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Need some thoughts on web design jobs

post #1 of 8
Thread Starter 
Hello all! I am in need of some thoughts on how to approach some work in web design. My goal is to become a front/back end developer who specializes in usability. At the moment though I only have my basic HTML/CSS skills learned. My recent attempts at learning PHP or JavaScript have been very hard.

I understand that everyone has their own opinion on what you can learn after HTML/CSS, but I would like to know what I can do right now that would allow me to apply my skills to a work environment. How would you approach this?
post #2 of 8
this a very hard question to answer.

There are too many things involved, like which pays more, number of jobs available, which has the hardest learning curve, performance, etc, etc, etc.


I would suggest reading this: http://dev.hubspot.com/blog/bid/85467/Evolution-of-a-Web-Developer-From-PHP-Newbie-To-Python-Ninja

Maybe will make you more informed, or at least will be a fun read about the topics you are looking for.


By the way, do you have any database in your curriculum? I would suggest learning mysql or any other database after HTML/CSS alongside any other language like python, PHP, asp.net or any other you choose.


I would say that you need HTML+CSS+javascript+jQuery(which is actually javascript) + database + php/python/asp.net/any other you might choose.


If you had a hard time with PHP, I would suggest trying to get into python, since they are pretty different.


Are you just trying to learn out of the blue? I mean, try to get an objective. I tried to learn PHP and it was going soooo slow, until I asked my boss to get me into a project with PHP, so I had to really deliver something, instead of just learning stuff that looks like 'meaningless"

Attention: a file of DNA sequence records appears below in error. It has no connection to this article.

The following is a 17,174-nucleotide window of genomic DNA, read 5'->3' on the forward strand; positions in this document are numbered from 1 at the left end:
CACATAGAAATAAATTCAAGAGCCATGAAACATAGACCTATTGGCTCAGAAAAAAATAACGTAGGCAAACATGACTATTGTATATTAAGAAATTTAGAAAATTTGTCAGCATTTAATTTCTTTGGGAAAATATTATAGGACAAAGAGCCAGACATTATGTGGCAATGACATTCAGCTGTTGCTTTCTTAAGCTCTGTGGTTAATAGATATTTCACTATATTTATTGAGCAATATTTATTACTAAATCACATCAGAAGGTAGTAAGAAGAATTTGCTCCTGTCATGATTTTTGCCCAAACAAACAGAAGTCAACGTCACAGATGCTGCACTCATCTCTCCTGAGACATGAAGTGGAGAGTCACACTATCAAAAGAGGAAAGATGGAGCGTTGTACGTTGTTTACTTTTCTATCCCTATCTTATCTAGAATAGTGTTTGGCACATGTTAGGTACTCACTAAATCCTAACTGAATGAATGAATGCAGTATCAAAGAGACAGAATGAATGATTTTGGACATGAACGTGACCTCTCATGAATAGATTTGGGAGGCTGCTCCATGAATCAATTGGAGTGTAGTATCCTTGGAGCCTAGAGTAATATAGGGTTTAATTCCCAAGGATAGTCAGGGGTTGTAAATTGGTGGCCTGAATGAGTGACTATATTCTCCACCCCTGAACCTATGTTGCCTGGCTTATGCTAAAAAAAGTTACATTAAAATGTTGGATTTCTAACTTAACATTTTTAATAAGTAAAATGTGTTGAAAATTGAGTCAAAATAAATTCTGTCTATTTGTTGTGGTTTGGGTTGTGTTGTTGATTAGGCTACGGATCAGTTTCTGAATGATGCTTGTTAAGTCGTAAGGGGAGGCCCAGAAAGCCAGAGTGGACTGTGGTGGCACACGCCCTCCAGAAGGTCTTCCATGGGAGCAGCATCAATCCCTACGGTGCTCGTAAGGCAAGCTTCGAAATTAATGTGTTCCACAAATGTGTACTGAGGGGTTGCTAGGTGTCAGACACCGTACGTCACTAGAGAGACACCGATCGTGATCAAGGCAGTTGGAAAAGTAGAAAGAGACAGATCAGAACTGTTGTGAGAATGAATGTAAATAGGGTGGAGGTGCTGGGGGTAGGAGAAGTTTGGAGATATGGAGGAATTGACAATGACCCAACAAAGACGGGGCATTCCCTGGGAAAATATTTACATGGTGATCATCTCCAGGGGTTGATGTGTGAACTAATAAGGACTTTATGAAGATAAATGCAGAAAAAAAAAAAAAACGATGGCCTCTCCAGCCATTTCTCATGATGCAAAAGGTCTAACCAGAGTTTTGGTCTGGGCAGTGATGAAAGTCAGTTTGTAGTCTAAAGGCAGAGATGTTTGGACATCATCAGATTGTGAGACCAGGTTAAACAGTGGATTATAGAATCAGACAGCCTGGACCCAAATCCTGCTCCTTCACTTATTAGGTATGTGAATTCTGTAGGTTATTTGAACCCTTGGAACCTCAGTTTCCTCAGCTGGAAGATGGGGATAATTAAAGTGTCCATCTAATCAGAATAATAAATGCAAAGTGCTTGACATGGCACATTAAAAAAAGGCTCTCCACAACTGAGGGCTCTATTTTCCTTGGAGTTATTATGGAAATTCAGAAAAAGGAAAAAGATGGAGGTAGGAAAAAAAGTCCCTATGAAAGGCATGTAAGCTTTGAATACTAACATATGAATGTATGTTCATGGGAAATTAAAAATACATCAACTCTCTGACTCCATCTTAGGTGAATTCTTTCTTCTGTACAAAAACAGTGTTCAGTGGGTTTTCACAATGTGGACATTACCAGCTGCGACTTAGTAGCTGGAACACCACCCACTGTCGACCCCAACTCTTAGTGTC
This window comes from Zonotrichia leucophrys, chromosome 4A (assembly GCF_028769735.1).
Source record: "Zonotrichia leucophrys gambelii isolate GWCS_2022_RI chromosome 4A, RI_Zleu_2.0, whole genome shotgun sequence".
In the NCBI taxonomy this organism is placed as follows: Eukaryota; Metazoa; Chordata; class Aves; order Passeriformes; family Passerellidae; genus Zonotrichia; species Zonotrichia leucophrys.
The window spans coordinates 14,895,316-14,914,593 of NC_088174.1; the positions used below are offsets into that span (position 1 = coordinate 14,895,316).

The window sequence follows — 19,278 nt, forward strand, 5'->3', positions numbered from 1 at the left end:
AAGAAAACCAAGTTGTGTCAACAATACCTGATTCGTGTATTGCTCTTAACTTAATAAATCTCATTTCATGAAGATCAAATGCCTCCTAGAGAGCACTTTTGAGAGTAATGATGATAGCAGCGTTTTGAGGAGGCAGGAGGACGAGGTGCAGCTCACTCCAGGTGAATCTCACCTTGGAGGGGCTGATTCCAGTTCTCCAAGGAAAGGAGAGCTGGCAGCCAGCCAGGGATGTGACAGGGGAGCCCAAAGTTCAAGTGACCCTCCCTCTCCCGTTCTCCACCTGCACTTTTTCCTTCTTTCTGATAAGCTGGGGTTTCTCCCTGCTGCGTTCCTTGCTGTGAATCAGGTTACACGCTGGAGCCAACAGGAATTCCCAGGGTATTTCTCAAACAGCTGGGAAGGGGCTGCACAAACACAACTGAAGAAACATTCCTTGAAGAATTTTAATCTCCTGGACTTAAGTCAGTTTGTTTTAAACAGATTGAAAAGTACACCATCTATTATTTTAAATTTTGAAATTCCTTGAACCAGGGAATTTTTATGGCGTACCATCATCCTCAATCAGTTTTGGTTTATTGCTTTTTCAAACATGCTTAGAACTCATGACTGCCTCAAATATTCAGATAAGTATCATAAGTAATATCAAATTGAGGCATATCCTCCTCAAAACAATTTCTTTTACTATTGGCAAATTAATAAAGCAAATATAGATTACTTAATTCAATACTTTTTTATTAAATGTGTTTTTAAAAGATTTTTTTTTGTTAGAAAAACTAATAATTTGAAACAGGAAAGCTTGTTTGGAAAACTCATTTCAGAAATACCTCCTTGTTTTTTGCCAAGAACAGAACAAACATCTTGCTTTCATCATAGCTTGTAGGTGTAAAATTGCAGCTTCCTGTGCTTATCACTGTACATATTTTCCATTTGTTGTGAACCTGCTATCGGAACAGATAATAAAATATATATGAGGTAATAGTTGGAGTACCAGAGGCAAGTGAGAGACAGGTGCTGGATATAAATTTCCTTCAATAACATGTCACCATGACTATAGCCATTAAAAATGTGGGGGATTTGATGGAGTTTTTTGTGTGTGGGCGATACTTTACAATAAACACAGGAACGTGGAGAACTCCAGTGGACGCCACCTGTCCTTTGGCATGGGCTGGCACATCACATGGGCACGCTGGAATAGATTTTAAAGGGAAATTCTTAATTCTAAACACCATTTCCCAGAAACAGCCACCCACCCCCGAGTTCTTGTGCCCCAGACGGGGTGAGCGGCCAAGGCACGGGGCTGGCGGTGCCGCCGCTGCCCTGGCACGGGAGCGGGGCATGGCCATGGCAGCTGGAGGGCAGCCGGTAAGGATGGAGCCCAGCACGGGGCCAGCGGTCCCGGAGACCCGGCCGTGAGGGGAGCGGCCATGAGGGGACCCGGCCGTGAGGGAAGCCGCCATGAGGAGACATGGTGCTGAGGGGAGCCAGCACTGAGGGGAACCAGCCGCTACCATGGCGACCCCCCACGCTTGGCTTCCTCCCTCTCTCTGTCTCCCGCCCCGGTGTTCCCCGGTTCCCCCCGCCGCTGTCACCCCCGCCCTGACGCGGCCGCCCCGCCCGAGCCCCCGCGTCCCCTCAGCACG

'why am I learning this?'
in my opinion is much worse for programming than:
'How can I do that?'
post #3 of 8
Thread Starter 
Thank you for your kind words, EduFurtado
post #4 of 8
I'd practice every day, even for a few minutes until it becomes second nature.
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post #5 of 8
Here is another opinion that I like. It's from stack overflow:
Quote:
Security - Not language specific.

Speed - Not language specific. This is entirely a function of the overall web architecture, caching and database.

Ease of use - subjective. Nothing more to say.

Scalability - This is entirely a function of the overall web architecture, caching and database.

Maintainability - subjective at worst. At best, it's a matter of documentation, and unit testing. Neither of which are language-specific.

Extendability - what do you mean by this? Add-on libraries? It's a wash.

Will Python add an extra level of complexity? "Complexity" is subjective. Some folks think an ORM layer helps them. Others will tell you it's too much complexity. Some folks say that any web framework is "too heavyweight" and insist on writing CGI scripts. This is not a language issue.

Will it [Python? PHP?] allow better testing? This is entirely a process question. In a separate SO thread on Django, folks told me -- very specifically -- that if the unit tests are too slow, they just won't run them. Period. So unit testing (to some people) is optional. This is -- objectively -- not language-specific.

Bottom line.

All Programming Languages Work

Toss a coin.
post #6 of 8
Quote:
Originally Posted by nooboc2012 View Post

I'd practice every day, even for a few minutes until it becomes second nature.

This
    
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post #7 of 8
Exactly what nooboc2012 said. It should be something that you do everyday. An hour a day for a week is better that 7 hours in one day. You have to be consistent. Even if you are not feeling up for it, start an editor and let your mind do it's job, which is to think. Also keep like a diary of what things you've learned and which of them work and which do not! This was told to me by a programmer when i needed help and it helped. I sure hope it does to too.

Cheers
post #8 of 8
I chose to go with php/sql right after learning html and css and I think it is a good path to chose. I am self taught and have made quite a bit doing freelance web coding in the last ten years and I am very glad I went the way I did. I also lucked into learning about CMS like wordpress and drupal and stuff early which has helped quite a bit. If you know html+css+php+sql you can pretttttty much do everything on the web for the most part. There is alot more, but those four plus learning about content management systems is a great place to start.
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